|Association of frequency of television watching with overweight and obesity among women of reproductive age in India: Evidence from a nationally representative study|
||Rajat Das Gupta, Shams Shabab Haider, Ipsita Sutradhar, Mohammad Rashidul Hashan, Ibrahim Hossain Sajal, Mehedi Hasan, Mohammad Rifat Haider, and Malabika Sarker
||PLoS ONE , 14(8): e0221758; DOI: 10.1371/journal.pone.0221758
For women of reproductive age, overweight and obesity are an established risk factor for several medical complications. To address the increasing rate of obesity in India through public health awareness programs, the association between common behaviors and overweight and obesity needs to be investigated. This study aims to determine whether there is any association between the frequency of television watching and overweight and obesity among women of reproductive age (15–49 years) in India.
This is a cross-sectional study that utilized data from the National Family Health Survey (NFHS-4), which utilized a nationally representative sample from all 29 states and 7 union territories of India. The survey itself followed a two-staged stratified random sampling technique. The primary outcome of interest was overweight (23.0 kg/m2 to <27.5 kg/m2) and obesity (=27.5 kg/m2), measured by using the Asian body mass index cut-off. The major explanatory variable was the frequency of television watching, measured in days per week. Sample weight of NFHS-4 was adjusted during the analysis. Multilevel ordered logistic regression was conducted to identify the factors associated with overweight and obesity. To show the strength of association, both the unadjusted Crude Odds Ratio (COR) and the Adjusted Odds Ratio (AOR) were reported with a 95% confidence interval (CI). A p-value<0.05 was considered statistically significant.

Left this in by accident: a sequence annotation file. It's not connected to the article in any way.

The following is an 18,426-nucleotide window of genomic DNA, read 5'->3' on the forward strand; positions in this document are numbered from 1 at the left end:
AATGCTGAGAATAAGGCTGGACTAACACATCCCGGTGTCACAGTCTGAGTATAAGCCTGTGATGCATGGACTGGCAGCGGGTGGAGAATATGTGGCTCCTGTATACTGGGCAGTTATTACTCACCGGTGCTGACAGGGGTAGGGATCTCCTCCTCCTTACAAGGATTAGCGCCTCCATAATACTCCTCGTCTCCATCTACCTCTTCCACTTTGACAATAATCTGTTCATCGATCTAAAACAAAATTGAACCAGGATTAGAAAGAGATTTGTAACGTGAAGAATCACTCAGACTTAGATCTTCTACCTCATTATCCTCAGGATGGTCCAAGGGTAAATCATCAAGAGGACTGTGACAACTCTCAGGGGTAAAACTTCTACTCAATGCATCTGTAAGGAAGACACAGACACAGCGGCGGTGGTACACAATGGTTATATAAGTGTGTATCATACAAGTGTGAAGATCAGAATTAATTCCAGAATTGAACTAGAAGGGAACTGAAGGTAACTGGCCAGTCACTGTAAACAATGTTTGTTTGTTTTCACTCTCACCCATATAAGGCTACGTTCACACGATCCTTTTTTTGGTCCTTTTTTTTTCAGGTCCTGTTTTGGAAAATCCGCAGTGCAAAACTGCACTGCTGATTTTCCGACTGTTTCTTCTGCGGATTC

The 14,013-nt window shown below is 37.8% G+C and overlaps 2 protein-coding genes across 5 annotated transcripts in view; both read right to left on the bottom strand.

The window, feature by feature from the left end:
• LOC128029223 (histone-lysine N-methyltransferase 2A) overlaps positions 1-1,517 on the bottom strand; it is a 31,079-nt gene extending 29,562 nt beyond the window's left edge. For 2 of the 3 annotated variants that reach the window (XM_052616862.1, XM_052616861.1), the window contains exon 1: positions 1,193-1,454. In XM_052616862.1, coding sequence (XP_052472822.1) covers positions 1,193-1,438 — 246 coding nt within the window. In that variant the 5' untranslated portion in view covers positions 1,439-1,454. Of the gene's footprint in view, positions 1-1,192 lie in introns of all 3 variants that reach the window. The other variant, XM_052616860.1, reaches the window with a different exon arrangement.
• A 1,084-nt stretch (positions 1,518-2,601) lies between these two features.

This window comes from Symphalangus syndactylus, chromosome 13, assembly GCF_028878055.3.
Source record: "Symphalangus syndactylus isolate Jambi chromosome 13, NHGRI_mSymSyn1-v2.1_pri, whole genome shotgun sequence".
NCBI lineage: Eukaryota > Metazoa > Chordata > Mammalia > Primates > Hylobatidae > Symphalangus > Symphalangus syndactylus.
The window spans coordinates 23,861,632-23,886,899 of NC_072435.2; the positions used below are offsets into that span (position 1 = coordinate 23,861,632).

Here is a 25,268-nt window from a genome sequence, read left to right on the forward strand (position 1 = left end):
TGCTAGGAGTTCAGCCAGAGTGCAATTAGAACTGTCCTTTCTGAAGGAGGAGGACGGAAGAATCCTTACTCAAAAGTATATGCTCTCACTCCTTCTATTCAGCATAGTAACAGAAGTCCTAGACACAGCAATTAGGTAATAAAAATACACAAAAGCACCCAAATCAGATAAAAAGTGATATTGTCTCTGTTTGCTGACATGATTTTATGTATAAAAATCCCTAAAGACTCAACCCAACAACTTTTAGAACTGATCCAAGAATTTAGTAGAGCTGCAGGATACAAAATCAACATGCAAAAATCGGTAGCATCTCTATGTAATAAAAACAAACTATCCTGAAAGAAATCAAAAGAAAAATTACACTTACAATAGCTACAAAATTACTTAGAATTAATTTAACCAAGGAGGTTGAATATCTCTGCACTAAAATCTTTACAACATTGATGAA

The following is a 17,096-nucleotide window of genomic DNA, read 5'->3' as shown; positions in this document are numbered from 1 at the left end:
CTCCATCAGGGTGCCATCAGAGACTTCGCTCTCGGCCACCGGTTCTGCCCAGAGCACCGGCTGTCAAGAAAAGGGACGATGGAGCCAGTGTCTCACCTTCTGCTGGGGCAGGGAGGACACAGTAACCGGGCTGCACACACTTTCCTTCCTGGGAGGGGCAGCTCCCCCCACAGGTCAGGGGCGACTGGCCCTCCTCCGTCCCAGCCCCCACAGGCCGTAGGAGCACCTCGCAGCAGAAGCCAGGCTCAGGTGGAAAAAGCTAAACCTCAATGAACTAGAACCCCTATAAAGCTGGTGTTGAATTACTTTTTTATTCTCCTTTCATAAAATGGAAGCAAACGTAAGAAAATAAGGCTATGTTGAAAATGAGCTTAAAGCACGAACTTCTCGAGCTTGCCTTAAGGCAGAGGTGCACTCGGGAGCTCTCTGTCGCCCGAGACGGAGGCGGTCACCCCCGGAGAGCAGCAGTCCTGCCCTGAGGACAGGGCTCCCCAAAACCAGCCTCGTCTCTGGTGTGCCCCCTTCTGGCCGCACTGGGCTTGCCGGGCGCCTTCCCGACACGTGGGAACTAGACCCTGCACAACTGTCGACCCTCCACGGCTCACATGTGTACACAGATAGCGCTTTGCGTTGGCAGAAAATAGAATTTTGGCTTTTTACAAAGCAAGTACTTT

The analysis included weighted data from 644,006 Indian women of reproductive age (15–49 years). Among the respondents, 33.5% were overweight or obese (BMI =23.0 kg/m2). The prevalence of overweight and obesity increased with age (p-value <0.0001) and almost half of the women aged 35–49 years were either overweight or obese (48.6%). The prevalence was significantly higher among those living in an urban area compared to a rural area (urban 46.5% vs. rural 26.5%; p-value <0.001). The prevalence of overweight and obesity increased with the frequency of watching television and was the highest among the individuals who reported watching television almost every day (p-value <0.0001). Women watching television almost every day had 24% (AOR: 1.24, 95% CI: 1.21–1.26; p-value <0.001) increased odds of being overweight and obese compared to their counterparts who never watched television.
This study found that the likelihood of being overweight and obese significantly increased with the frequency of watching television; likely due to physical inactivity during leisure time. Further studies should examine the physical activity and food habits of this target group. Public health promotion programs in India should raise awareness regarding the harmful effects of the sedentary lifestyle associated with watching television.